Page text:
Wind turbine inspection has been made a little safer, faster and more thorough
with the advent of purpose built robotic vehicles.
Regular inspection of wind turbines is a serious business as tiny cracks or
other forms of fatigue in structures can result in catastrophic failure. The
inspection process itself can be dangerous too.
Helical Robotics removes the risk with its HR-MP20 Magnetic Platform Lifting Vehicle;
a 19kg robotic vehicle designed to work on surfaces of a minimum 7 inches in
diameter. It can carry a variety of equipment (up to 9kg when climbing),
including a high resolution video camera streaming photos and video in real time to a laptop PC.
Other relevant equipment it can carry are ultrasound devices; which can provide
early detection of flaws and/or potential damage in wind turbines not usually
The HR-MP20's curious climbing ability is made possible with a neodymium magnetic adhesion system; which does not touch the work surface.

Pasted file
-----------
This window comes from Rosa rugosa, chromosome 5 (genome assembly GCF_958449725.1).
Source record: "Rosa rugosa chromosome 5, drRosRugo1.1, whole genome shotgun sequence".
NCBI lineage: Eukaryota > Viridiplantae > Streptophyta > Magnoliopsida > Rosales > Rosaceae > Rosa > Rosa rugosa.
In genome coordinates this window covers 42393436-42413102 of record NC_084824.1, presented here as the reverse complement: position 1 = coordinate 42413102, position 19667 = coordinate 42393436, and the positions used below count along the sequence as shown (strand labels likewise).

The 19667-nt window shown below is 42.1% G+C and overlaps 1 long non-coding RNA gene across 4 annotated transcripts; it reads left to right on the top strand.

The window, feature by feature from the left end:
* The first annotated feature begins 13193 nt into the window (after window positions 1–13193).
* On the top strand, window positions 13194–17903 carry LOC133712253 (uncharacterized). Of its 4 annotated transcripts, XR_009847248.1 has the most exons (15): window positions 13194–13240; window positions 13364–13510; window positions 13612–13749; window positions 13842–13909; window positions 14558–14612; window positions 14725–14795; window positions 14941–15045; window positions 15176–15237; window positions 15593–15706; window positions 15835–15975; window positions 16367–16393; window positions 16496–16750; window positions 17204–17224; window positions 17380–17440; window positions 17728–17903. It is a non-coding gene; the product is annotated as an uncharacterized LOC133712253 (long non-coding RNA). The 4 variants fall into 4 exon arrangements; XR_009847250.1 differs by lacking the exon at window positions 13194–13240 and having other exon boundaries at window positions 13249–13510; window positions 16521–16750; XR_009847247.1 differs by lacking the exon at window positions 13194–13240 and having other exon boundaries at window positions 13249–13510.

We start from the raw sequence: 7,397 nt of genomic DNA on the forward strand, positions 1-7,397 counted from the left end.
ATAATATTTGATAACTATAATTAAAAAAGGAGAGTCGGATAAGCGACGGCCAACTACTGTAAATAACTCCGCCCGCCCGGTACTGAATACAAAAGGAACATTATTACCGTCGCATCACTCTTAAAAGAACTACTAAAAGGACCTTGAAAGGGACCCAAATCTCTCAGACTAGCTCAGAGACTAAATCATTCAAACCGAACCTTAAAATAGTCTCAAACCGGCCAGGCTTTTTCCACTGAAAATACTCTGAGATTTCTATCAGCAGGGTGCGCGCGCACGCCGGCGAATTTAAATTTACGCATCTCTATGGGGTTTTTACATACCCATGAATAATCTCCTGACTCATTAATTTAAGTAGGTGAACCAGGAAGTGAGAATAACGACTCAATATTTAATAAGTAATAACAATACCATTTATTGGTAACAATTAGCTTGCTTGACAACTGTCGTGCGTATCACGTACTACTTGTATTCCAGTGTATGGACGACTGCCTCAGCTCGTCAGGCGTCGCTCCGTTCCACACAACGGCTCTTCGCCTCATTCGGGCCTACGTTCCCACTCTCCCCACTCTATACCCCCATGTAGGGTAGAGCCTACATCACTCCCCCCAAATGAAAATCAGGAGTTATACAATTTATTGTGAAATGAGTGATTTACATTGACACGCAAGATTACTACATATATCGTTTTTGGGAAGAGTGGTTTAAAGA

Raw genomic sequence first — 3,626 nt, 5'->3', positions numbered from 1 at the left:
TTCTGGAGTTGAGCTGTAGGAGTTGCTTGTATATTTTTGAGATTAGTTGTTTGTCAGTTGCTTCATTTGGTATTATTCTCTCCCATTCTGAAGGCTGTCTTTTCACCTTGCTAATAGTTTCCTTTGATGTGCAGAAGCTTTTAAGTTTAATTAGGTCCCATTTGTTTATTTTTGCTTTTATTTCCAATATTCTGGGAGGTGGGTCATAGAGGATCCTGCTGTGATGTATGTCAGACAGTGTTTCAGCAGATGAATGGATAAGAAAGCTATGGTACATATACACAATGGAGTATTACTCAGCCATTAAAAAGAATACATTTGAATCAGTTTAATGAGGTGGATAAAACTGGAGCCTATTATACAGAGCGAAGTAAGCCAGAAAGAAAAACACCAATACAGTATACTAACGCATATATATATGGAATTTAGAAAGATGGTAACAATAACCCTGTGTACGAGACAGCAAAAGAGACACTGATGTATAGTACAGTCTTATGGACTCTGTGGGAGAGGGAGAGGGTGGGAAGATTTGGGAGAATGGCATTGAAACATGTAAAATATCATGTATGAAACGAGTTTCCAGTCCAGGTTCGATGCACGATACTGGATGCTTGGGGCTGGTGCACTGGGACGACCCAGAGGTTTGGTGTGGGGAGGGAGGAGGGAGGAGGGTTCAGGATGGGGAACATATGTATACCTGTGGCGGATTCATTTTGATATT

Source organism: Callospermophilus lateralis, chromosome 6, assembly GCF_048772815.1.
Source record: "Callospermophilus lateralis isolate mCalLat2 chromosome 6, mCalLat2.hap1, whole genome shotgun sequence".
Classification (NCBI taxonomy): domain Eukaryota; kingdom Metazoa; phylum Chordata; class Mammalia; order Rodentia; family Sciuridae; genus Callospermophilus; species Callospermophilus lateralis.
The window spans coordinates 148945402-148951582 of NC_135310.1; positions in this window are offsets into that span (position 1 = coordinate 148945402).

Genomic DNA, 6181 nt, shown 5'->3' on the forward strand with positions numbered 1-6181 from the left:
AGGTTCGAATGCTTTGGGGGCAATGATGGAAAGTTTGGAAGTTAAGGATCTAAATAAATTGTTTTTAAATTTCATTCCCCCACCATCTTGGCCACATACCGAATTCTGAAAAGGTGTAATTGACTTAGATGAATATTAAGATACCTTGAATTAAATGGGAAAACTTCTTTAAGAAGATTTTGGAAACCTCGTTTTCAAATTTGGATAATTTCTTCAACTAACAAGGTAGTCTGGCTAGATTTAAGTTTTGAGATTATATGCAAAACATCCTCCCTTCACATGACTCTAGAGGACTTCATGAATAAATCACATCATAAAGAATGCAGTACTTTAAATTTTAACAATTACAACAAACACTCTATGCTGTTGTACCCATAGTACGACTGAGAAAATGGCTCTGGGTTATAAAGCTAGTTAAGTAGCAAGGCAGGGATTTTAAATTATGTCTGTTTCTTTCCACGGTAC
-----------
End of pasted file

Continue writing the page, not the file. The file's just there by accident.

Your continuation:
Powered by Ni-MH and Li-Polymer battery packs, the HR-MP20 has a line of sight
control range of 762 metres and can ascend a turbine tower at a top speed of
19.8 metres per minute.
The 60.7 x 64.7 cm robot is highly manoeuvrable and able to turn on its
own axis through the use of a Mecanum wheel system; wheels with a series of rollers attached to
their circumference. It can operate in temperature ranges of -10 °C to °50 C.
The price? Starting at a smidge under $20,000 - which may seem exorbitant, but
it is probably significantly cheaper over the long term than other methods
providing the necessary access.
Helical Robotics isn't the only show in town. GE has also been developing a wind
turbine crawling robot that uses a vacuum system to adhere to the surface;
but unlike the HR-MP20, GE's robot has an 'umbilical cord' of sorts.
Others are examining the potential of using unmanned aerial vehicles (UAV).